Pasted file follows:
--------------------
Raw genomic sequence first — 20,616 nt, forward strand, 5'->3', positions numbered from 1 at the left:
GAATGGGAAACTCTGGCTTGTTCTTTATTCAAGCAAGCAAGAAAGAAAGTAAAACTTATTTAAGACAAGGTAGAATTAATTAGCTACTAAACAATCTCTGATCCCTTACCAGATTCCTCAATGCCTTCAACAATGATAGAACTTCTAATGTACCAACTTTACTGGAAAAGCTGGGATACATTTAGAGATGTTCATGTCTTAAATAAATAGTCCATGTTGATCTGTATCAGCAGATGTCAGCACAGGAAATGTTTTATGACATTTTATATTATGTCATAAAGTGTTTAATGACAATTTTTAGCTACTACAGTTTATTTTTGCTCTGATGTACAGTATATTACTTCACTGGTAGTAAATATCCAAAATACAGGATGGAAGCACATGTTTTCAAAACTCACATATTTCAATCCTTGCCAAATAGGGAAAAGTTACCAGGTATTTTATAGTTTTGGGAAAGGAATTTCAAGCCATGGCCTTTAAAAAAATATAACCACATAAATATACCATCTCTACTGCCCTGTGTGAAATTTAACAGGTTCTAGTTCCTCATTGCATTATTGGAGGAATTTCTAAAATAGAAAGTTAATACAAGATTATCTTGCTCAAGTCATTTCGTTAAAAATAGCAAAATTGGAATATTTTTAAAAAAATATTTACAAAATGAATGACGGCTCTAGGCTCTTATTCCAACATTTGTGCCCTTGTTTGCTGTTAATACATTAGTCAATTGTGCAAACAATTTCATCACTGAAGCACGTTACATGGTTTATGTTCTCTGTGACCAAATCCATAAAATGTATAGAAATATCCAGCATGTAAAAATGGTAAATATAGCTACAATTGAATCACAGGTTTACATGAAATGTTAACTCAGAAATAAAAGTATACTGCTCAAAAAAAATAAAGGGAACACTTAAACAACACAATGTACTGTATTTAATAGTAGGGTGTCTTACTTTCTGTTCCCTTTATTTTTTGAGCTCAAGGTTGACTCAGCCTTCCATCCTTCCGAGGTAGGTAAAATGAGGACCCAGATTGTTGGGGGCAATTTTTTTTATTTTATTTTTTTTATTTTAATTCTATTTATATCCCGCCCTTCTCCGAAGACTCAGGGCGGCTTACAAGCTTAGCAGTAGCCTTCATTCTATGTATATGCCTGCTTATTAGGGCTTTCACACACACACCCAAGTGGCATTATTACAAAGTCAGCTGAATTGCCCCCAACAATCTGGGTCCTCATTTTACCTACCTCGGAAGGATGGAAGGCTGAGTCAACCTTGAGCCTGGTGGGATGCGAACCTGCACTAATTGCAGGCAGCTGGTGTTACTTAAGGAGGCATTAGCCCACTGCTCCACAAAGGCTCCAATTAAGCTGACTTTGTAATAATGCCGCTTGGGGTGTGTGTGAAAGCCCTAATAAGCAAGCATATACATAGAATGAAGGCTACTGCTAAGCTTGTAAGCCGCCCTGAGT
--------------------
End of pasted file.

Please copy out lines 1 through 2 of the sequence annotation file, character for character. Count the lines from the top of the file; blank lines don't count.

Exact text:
Raw genomic sequence first — 20,616 nt, forward strand, 5'->3', positions numbered from 1 at the left:
GAATGGGAAACTCTGGCTTGTTCTTTATTCAAGCAAGCAAGAAAGAAAGTAAAACTTATTTAAGACAAGGTAGAATTAATTAGCTACTAAACAATCTCTGATCCCTTACCAGATTCCTCAATGCCTTCAACAATGATAGAACTTCTAATGTACCAACTTTACTGGAAAAGCTGGGATACATTTAGAGATGTTCATGTCTTAAATAAATAGTCCATGTTGATCTGTATCAGCAGATGTCAGCACAGGAAATGTTTTATGACATTTTATATTATGTCATAAAGTGTTTAATGACAATTTTTAGCTACTACAGTTTATTTTTGCTCTGATGTACAGTATATTACTTCACTGGTAGTAAATATCCAAAATACAGGATGGAAGCACATGTTTTCAAAACTCACATATTTCAATCCTTGCCAAATAGGGAAAAGTTACCAGGTATTTTATAGTTTTGGGAAAGGAATTTCAAGCCATGGCCTTTAAAAAAATATAACCACATAAATATACCATCTCTACTGCCCTGTGTGAAATTTAACAGGTTCTAGTTCCTCATTGCATTATTGGAGGAATTTCTAAAATAGAAAGTTAATACAAGATTATCTTGCTCAAGTCATTTCGTTAAAAATAGCAAAATTGGAATATTTTTAAAAAAATATTTACAAAATGAATGACGGCTCTAGGCTCTTATTCCAACATTTGTGCCCTTGTTTGCTGTTAATACATTAGTCAATTGTGCAAACAATTTCATCACTGAAGCACGTTACATGGTTTATGTTCTCTGTGACCAAATCCATAAAATGTATAGAAATATCCAGCATGTAAAAATGGTAAATATAGCTACAATTGAATCACAGGTTTACATGAAATGTTAACTCAGAAATAAAAGTATACTGCTCAAAAAAAATAAAGGGAACACTTAAACAACACAATGTACTGTATTTAATAGTAGGGTGTCTTACTTTCTGTTCCCTTTATTTTTTGAGCTCAAGGTTGACTCAGCCTTCCATCCTTCCGAGGTAGGTAAAATGAGGACCCAGATTGTTGGGGGCAATTTTTTTTATTTTATTTTTTTTATTTTAATTCTATTTATATCCCGCCCTTCTCCGAAGACTCAGGGCGGCTTACAAGCTTAGCAGTAGCCTTCATTCTATGTATATGCCTGCTTATTAGGGCTTTCACACACACACCCAAGTGGCATTATTACAAAGTCAGCTGAATTGCCCCCAACAATCTGGGTCCTCATTTTACCTACCTCGGAAGGATGGAAGGCTGAGTCAACCTTGAGCCTGGTGGGATGCGAACCTGCACTAATTGCAGGCAGCTGGTGTTACTTAAGGAGGCATTAGCCCACTGCTCCACAAAGGCTCCAATTAAGCTGACTTTGTAATAATGCCGCTTGGGGTGTGTGTGAAAGCCCTAATAAGCAAGCATATACATAGAATGAAGGCTACTGCTAAGCTTGTAAGCCGCCCTGAGT